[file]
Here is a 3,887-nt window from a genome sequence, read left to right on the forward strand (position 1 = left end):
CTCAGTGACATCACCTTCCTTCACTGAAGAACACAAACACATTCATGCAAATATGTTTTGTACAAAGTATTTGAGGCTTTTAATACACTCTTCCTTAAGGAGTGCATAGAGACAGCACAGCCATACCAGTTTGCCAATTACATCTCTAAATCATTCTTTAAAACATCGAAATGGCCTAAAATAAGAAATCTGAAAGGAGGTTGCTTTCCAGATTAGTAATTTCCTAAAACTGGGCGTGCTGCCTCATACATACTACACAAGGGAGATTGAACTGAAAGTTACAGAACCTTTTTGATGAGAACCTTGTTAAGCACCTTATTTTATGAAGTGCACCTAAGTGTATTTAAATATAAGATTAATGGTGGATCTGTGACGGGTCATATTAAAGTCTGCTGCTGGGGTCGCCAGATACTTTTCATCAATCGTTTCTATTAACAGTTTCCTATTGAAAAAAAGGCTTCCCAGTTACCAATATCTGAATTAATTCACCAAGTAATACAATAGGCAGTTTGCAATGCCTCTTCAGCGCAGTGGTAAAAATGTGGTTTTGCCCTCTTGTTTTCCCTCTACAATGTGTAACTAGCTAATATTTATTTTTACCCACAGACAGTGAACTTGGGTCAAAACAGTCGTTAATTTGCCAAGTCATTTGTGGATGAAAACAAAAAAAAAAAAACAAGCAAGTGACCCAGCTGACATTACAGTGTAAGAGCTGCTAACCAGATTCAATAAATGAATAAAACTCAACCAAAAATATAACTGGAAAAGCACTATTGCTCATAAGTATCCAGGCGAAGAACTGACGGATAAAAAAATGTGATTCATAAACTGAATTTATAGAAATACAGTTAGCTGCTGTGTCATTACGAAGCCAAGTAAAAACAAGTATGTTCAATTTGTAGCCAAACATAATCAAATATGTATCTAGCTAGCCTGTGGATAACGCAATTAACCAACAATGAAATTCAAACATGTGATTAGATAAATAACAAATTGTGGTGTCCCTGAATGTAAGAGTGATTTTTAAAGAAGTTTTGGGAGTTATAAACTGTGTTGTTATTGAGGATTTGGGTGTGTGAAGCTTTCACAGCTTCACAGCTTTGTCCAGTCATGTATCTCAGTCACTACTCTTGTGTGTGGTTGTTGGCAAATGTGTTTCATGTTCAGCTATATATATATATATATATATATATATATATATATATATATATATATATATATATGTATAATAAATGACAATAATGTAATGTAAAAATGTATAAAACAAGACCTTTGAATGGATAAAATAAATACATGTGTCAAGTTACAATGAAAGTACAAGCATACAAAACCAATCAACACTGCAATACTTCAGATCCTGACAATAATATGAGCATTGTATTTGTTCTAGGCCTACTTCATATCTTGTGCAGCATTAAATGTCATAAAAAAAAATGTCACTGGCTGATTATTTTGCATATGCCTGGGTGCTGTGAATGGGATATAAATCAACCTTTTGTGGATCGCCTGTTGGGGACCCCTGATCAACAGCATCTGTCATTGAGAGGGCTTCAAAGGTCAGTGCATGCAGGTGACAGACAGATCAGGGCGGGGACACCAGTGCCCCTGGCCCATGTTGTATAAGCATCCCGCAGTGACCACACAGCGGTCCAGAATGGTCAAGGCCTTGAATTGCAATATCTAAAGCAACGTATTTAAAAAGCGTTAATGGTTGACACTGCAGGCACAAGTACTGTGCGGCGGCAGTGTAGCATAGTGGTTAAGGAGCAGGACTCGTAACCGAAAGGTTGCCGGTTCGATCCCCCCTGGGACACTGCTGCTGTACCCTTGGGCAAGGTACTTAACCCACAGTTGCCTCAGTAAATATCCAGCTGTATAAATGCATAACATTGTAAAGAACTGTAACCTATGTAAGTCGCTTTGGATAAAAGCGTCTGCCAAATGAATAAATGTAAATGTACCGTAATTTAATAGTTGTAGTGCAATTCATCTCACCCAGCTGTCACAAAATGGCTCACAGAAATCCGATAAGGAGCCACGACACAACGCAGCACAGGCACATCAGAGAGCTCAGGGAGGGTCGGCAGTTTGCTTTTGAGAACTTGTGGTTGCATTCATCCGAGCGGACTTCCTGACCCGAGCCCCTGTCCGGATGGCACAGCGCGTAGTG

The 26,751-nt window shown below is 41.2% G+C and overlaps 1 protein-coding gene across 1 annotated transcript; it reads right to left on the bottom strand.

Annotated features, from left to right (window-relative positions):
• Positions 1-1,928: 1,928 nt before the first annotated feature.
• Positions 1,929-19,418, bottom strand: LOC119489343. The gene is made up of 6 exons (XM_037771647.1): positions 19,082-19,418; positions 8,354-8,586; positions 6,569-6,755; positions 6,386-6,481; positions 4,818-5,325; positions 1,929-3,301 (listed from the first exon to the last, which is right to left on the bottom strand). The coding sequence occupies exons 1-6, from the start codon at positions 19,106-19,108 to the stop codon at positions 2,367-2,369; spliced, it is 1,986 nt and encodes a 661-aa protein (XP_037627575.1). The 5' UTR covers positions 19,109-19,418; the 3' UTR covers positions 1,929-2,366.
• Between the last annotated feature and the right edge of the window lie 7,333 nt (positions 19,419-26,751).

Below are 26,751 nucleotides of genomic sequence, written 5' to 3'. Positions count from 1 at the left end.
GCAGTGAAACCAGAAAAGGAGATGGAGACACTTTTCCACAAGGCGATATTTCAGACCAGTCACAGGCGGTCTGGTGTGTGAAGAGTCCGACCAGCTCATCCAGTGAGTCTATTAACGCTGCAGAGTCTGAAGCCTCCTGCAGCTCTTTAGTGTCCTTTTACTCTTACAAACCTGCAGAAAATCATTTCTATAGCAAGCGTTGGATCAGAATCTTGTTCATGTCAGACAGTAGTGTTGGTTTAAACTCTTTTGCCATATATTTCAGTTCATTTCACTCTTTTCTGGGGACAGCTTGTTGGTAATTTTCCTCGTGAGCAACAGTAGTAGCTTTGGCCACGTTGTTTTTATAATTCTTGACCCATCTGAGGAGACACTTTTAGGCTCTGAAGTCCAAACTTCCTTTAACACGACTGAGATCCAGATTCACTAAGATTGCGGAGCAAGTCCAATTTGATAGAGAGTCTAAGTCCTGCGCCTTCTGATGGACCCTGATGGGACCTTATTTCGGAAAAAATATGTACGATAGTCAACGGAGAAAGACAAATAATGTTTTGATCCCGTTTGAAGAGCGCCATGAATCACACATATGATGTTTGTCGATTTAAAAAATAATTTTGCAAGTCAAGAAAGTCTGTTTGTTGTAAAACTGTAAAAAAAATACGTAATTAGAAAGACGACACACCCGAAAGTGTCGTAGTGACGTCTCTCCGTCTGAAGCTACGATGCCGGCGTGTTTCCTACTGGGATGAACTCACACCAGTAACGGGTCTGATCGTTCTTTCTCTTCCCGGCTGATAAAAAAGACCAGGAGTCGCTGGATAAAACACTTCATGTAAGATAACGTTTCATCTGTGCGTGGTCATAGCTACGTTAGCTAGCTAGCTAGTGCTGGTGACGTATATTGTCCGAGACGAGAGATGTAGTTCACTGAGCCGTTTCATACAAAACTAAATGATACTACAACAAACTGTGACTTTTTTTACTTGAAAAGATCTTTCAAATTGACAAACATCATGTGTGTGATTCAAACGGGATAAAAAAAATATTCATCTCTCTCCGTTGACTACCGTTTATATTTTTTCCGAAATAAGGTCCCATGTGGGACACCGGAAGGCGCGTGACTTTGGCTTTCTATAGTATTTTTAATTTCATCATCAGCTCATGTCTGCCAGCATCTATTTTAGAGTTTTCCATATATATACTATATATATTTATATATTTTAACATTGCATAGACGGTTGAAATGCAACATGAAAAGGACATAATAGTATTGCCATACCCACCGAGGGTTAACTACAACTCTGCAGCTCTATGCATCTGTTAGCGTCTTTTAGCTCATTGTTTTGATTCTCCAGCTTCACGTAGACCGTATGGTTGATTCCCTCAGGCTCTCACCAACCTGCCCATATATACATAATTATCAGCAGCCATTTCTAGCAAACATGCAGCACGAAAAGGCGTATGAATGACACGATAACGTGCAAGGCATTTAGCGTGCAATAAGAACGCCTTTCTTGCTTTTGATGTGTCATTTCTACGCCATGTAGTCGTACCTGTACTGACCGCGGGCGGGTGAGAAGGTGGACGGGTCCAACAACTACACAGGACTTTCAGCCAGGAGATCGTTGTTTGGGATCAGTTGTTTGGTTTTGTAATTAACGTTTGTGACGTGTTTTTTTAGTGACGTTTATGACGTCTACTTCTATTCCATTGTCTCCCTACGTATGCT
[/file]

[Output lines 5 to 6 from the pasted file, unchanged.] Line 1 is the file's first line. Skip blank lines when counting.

• Positions 1-1,928: 1,928 nt before the first annotated feature.
• Positions 1,929-19,418, bottom strand: LOC119489343. The gene is made up of 6 exons (XM_037771647.1): positions 19,082-19,418; positions 8,354-8,586; positions 6,569-6,755; positions 6,386-6,481; positions 4,818-5,325; positions 1,929-3,301 (listed from the first exon to the last, which is right to left on the bottom strand). The coding sequence occupies exons 1-6, from the start codon at positions 19,106-19,108 to the stop codon at positions 2,367-2,369; spliced, it is 1,986 nt and encodes a 661-aa protein (XP_037627575.1). The 5' UTR covers positions 19,109-19,418; the 3' UTR covers positions 1,929-2,366.